On Tuesday morning, Provost Persis Drell released Stanford’s first Annual Title IX/Sexual Harassment Report. The 16-page document catalogues 190 reported incidents of sexual harassment, sexual violence and other unwanted sexual conduct involving students, staff and faculty over the previous academic year, including case outcomes but not revealing details.
Located between the Faculty Club and Harmony House, Kingscote underwent a year-long renovation effort geared toward opening more university offices — in particular, the offices under the Division of Institutional Equity & Access.
Emma Tsurkov J.S.M. ’15 is a XX-year Ph.D. student in the sociology department whose research interests encompass family, gender, race and ethnicity as well as social equality and stratification. For the past year, she has been working to raise awareness of campus domestic violence affecting the partners or spouses of graduate students who are not Stanford students do not receive the same University benefits and services as a result. Her goal is to formulate and implement a coherent and unified campus policy that makes medical and counseling services more accessible to these individuals.
The Daily sat down with Tsurkov to learn more about her initiative and some of the challenges she’s faced along the way.
I am the student who was subjected to “intimidating and retaliatory conduct” based on a “false belief that [I] had reported Title IX concerns” whose experience was cited by the University in its recent decision regarding SAE. My story is a story of sexual harassment and retaliation against a Title IX witness. And unfortunately, it is a story shared by many people on this campus and beyond.
On Wednesday, the Task Force on Sexual Assault Policies and Practices recommended making expulsion the expected sanction for students who have violated University policy on sexual assault and removing undergraduates from the panels that will adjudicate those cases.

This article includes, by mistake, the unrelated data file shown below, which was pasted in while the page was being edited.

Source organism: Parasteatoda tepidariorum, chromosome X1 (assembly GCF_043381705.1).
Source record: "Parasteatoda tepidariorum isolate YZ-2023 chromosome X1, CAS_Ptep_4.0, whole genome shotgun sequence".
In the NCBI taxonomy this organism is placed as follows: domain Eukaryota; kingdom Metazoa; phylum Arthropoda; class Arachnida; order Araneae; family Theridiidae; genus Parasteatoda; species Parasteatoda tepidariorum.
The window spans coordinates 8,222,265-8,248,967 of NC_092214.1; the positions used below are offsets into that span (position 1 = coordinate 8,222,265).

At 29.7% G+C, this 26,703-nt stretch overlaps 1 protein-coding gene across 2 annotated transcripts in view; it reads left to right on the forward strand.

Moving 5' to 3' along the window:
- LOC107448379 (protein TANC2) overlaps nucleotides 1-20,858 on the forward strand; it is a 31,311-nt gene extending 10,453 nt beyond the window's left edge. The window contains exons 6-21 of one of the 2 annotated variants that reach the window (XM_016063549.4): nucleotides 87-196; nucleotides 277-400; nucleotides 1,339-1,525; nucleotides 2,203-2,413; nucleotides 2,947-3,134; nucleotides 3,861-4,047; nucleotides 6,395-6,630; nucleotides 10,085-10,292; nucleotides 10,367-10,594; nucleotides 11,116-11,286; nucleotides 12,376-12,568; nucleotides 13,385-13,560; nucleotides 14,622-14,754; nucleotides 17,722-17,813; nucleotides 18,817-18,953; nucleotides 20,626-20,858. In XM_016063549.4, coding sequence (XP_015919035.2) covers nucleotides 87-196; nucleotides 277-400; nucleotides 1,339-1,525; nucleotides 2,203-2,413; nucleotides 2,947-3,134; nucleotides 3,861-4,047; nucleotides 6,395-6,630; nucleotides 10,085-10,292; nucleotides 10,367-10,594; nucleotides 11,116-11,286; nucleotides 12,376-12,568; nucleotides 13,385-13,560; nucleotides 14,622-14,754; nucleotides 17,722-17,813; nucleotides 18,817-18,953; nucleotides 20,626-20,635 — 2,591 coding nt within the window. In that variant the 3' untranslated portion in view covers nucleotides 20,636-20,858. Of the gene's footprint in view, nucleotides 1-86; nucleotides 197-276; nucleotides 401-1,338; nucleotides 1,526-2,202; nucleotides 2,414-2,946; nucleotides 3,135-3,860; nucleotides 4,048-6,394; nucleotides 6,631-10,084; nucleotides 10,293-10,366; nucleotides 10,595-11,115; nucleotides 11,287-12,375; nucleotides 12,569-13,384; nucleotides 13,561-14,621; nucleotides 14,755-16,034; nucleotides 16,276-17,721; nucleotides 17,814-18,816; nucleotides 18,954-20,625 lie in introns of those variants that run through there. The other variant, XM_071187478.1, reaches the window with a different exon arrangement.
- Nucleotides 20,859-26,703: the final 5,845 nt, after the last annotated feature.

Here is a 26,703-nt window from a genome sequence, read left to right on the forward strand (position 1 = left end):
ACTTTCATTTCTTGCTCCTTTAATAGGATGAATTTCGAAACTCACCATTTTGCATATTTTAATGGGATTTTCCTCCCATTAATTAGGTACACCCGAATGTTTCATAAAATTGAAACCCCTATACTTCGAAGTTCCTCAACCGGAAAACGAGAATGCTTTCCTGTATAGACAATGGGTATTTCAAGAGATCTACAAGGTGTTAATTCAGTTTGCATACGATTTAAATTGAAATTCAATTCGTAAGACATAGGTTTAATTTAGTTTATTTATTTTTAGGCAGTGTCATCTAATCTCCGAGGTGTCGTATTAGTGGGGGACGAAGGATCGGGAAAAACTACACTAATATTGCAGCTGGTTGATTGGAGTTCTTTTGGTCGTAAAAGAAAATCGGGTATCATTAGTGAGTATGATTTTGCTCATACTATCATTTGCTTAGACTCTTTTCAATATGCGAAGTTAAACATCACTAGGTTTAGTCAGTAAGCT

While Stanford has a concrete definition of sexual assault, the SARA Office affirmed that before even consulting legal definitions, it is first up to the survivor to define what happened based on how they feel. I personally do not want to press charges; we both strayed blindly into grey areas that night. Luckily, I came out the other side without any traumatic emotional scarring or depression. However, not everyone may be so lucky if put in this situation. Never once have I called this woman my “attacker” or “assailant” because I didn’t emotionally respond as though it were an attack or an assault. To me, she’s just a student that made a mistake. However, she does deserve to know that what she did is defined as sexual assault. What she does not deserve is expulsion. We need to understand that we can’t solve these grey issues with black and white statements and punishments.
Sex education policy should not just focus on the worst-case scenarios, but also provide information for how students can grow into their sexuality. By providing sex positive programming to the freshmen class, we enable them to make responsible decisions as they grow into their adulthood.
This year’s New Student Orientation (NSO) will include a new program addressing sexual assault and relationship violence on campus. The 45-minute segment, which is called “Facing Reality: Cultivating a Community of Respect & Consent,” will be held immediately after NSO tradition “The Real World: Stanford” on Friday, Sept. 19.